‘I want to take us to a location that is six miles south of Edinburgh, not far from the Pentland Hills and in the region of Midlothian. The name of RosIin might spring to mind, with its familiar connections to Dolly the Sheep and Rosslyn Chapel. We are already then into ‘history’ whether this is the more recent past or further back to the 15th century.
Roslin, however, is not our destination. We will stop at a point where Niven’s Knowe Road meets the A701. On the corner is the car showroom Alex F Noble and Son, once the site of the Nivensknowe Miners Social Welfare Club remembered locally as the ‘Casino’. Designed by the Architects T Bowhill Gibson & Laing and opened in 1958, newspaper articles and beautifully composed architectural photographs evidence the club’s confident modernism. Some material aspects of the car showroom are uncannily resonant, such as the large glass frontage, but other aspects of the club are harder to envisage: an open air terrace, its cocktail lounge bar with a mural by sculptor Norman Forrest, and a deep swimming pool. Press reports of the day describe the club as ‘without parallel in the country’ and ‘a bold social experiment’ for the Coal Board’s 15,000 employees (The Scotsman, 2 August, 1958). Yet by 1961, The Glasgow Herald reported that it had become “something of a ‘white elephant’, miners apparently preferring their more modest local institutes and clubs” (The Glasgow Herald, 24 January 1961). It burnt down later in the 1960s. In between the Casino’s opening and demise, it was the place in which Miss Anne Grant is crowned Lothians Coal Queen, a 14-year-old has a brief spell as a lifeguard and a young man begins his career as an entertainer the night the Casino burns down.’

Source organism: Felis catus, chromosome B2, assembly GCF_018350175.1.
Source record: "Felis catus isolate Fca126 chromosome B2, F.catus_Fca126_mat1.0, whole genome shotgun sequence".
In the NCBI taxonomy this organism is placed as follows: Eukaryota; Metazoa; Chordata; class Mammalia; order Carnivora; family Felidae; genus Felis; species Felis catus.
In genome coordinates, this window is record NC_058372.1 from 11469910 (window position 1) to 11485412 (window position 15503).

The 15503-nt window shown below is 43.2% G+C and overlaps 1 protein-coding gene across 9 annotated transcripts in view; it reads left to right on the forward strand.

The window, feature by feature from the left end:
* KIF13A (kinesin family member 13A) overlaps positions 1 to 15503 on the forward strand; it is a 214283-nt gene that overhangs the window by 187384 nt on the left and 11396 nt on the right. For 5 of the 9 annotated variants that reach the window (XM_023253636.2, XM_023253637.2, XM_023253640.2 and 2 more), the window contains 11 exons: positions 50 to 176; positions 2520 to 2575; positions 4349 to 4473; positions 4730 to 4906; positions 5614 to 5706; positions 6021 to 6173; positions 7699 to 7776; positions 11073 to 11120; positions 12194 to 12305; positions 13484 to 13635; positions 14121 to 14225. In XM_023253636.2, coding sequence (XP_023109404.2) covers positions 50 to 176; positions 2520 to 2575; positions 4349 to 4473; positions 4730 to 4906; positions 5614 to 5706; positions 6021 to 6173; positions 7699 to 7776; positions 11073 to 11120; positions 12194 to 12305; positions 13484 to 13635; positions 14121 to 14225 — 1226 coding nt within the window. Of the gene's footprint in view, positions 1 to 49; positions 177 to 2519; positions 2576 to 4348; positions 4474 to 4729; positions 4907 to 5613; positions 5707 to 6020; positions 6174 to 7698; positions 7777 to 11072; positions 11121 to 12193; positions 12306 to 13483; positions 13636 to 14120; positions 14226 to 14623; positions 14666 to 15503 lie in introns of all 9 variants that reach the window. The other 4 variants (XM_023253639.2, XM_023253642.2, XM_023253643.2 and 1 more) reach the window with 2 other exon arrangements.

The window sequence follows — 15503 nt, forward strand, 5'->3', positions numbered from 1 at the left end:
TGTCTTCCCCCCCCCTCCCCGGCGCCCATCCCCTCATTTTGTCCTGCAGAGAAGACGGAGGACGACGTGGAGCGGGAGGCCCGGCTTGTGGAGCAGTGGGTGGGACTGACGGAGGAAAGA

Bird, Nicky. ‘From Car Showroom to Casino: A Midlothian Site of History,’ in A.Vermehen (ed), True North: From Documentation to Re-writing History, 34-43, Helmsdale: Timespan, 2016. ISBN 978-0-9565610-7-7
TOP IMAGE: Car Showroom on a smart phone, 2015. Photograph by Nicky Bird
Newspaper cutting, Nivensknowe Miners Social Welfare Club, The Scotsman, 1958. Midlothian Local Studies and Archive Service, Loanhead, Midlothian